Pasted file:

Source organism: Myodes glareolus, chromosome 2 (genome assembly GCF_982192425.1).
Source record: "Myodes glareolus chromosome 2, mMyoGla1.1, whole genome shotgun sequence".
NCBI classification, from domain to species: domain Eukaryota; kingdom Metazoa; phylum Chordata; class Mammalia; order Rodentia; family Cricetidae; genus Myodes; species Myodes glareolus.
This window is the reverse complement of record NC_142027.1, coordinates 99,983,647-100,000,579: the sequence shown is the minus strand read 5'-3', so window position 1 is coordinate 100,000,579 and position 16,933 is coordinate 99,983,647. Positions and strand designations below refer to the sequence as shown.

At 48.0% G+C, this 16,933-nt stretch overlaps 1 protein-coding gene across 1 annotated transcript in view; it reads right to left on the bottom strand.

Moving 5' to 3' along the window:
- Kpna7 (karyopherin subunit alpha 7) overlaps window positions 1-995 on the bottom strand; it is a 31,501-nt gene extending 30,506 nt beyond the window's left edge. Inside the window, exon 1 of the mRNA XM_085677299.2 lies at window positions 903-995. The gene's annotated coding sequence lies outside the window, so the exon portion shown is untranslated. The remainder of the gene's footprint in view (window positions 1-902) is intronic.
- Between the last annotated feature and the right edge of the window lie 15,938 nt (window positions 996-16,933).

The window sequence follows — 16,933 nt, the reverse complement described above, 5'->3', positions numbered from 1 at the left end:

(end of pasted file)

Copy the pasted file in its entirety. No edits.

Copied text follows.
Source organism: Myodes glareolus, chromosome 2 (genome assembly GCF_982192425.1).
Source record: "Myodes glareolus chromosome 2, mMyoGla1.1, whole genome shotgun sequence".
NCBI classification, from domain to species: domain Eukaryota; kingdom Metazoa; phylum Chordata; class Mammalia; order Rodentia; family Cricetidae; genus Myodes; species Myodes glareolus.
This window is the reverse complement of record NC_142027.1, coordinates 99,983,647-100,000,579: the sequence shown is the minus strand read 5'-3', so window position 1 is coordinate 100,000,579 and position 16,933 is coordinate 99,983,647. Positions and strand designations below refer to the sequence as shown.

At 48.0% G+C, this 16,933-nt stretch overlaps 1 protein-coding gene across 1 annotated transcript in view; it reads right to left on the bottom strand.

Moving 5' to 3' along the window:
- Kpna7 (karyopherin subunit alpha 7) overlaps window positions 1-995 on the bottom strand; it is a 31,501-nt gene extending 30,506 nt beyond the window's left edge. Inside the window, exon 1 of the mRNA XM_085677299.2 lies at window positions 903-995. The gene's annotated coding sequence lies outside the window, so the exon portion shown is untranslated. The remainder of the gene's footprint in view (window positions 1-902) is intronic.
- Between the last annotated feature and the right edge of the window lie 15,938 nt (window positions 996-16,933).

The window sequence follows — 16,933 nt, the reverse complement described above, 5'->3', positions numbered from 1 at the left end: